A story shouldn’t be less structured because it’s a short film.

One recent reviewer’s favorite is Victor Gabriel‘s Hallelujah. This picture did more for human ideals than most recent Hollywood films.

The twist is more than effective even if it doesn’t follow the expected formula. A distinct avenue of connection made it emotionally appealing.

Five, made alongside Hallelujah, is a radically different film. A story that is more grounded and based on a family tragedy. But the design is unique. That’s what sets Five apart from other films. Even full-length movies.

Malcolm, a young man from prison, is released in Five. He was convicted of a pretty serious crime when he was a teenager. His mute stare reveals an emotional scar. Following Islam’s teachings, Malcolm prays five times daily and confesses his sins.

But his home has changed. His mother has abandoned any hope of forgiveness and writes him icy, sloppy notes. No job, no hope for Malcolm! Only a fellow ex-con appears to grasp his situation. Malcolm faces his emotional load when he meets his history.

Finding forgiveness in the streets where he grew up and become the monster his mother fears is impossible.

Jacob Romero Gibson portrays Malcolm in a precise performance that is not in the actor’s comfort zone. He must play Malcolm in both “lives,” and the actor does an outstanding job of telling the story with his body. J.D. Hall and Hilary Ward provide the story’s balance. Malcolm’s journey to being a mature, forgiven man. But he must first forgive himself. And he doesn’t.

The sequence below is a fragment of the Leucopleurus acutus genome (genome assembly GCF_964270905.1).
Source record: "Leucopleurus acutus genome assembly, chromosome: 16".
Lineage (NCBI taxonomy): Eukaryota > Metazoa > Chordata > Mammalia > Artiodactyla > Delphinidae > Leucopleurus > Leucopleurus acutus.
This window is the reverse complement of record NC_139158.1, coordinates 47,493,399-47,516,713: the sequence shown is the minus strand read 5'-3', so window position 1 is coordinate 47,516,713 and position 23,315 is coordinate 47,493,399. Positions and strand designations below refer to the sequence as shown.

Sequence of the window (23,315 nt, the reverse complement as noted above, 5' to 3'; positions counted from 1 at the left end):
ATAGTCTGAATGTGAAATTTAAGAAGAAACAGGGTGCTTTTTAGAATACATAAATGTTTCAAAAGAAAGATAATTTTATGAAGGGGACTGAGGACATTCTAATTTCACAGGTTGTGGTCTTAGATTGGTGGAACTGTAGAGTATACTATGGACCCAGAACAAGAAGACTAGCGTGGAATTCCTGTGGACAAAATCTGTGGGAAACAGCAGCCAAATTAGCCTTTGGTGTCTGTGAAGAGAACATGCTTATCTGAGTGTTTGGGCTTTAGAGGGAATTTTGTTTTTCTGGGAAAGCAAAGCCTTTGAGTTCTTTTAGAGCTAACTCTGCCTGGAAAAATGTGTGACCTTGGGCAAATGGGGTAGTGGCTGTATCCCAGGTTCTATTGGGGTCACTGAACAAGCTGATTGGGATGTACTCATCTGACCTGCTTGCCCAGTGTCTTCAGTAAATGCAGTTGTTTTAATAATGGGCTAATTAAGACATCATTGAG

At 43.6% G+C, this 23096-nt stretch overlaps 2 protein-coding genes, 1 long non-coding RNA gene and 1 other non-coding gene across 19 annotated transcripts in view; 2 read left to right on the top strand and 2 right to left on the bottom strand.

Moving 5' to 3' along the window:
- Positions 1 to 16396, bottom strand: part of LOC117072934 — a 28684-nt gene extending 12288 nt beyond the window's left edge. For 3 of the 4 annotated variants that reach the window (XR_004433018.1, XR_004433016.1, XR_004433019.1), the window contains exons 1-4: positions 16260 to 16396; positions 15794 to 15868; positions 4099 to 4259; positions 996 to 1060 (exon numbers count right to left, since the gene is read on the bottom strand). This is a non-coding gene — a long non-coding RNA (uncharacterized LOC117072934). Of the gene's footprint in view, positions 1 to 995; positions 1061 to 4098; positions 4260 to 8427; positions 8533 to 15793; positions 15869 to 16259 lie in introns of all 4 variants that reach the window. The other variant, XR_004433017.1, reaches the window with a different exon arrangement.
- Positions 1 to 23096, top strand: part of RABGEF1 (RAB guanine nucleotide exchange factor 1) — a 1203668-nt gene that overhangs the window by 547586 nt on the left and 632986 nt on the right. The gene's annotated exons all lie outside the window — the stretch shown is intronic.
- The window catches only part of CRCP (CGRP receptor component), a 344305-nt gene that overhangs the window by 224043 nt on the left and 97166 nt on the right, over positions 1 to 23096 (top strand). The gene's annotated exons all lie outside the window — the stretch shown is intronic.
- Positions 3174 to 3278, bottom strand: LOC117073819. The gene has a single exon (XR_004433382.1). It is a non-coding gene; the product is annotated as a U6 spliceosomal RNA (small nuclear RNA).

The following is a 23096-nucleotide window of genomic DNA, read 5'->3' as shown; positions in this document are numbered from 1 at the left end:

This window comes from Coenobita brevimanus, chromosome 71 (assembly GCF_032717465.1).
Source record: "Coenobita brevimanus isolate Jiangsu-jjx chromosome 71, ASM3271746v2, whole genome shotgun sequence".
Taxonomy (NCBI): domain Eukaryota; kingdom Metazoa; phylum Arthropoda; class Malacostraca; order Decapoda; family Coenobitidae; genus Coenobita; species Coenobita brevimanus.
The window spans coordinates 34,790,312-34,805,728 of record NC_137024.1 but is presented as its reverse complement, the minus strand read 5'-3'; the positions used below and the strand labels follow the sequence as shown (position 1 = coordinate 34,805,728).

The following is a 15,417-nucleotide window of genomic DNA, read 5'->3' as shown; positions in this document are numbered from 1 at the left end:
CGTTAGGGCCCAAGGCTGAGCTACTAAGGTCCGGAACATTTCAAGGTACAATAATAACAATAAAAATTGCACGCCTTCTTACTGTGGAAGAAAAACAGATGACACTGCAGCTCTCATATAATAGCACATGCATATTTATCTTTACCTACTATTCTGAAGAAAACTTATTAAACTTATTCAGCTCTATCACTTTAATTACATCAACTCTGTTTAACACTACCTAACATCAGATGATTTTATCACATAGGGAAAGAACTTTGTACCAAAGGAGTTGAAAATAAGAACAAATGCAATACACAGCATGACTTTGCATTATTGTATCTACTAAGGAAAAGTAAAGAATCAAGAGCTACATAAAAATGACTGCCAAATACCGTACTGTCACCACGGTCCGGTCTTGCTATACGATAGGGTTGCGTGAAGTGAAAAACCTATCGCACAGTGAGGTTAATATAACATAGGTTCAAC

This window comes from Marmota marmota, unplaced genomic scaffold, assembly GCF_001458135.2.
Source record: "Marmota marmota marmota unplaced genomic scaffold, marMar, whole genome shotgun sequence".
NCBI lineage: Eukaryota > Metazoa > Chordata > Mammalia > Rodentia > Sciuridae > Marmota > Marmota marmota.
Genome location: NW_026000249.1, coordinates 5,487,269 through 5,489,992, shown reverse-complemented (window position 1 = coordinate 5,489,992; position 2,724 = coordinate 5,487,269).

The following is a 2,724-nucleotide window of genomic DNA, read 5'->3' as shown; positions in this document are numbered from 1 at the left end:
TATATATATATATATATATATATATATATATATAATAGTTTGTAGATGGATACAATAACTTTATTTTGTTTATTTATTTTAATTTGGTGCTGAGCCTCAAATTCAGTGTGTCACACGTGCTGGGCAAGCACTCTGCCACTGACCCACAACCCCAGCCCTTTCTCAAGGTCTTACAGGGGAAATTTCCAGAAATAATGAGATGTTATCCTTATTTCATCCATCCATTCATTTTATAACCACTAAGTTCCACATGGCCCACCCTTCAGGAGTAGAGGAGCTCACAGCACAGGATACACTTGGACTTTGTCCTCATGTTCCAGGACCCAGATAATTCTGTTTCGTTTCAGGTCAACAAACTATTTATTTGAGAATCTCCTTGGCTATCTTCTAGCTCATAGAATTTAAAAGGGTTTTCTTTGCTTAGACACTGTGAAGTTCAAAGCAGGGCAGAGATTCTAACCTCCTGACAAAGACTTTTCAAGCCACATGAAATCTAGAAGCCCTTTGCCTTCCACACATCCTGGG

It’s where Duran Jones‘ script feels like a pin, preventing the tale from becoming overly dramatic. Jones focuses on Malcolm and his quest for acceptance. But our natural impulse is to judge. We, the audience, think it’s fair for Malcolm to pay for his mistakes. Jones transforms Malcolm into a mute spirit that simply needs to move on. Even if unintentional, his crime is nonetheless a crime. He definitely paid for it. We continue with Malcolm with this positive thought.

For some, religion represents hope and opportunity. For an ex-convict, it may be a secure place to dig deep until they find atonement. But Malcolm is far from reformed; his burden is too great. Five can be found in the grey area between monsters and men.

A sensitive conductor like David Orates is essential in today’s independent filmmaking. One of the most impressive things about these young artists is how well they express themselves. There are so many possibilities if these shorts were made into feature-length features. It’s in that vein of thinking that one might find the prospect of witnessing original viewpoints that, in today’s noisy world of cinema, feel like the vital connections to more emotional moviegoers.

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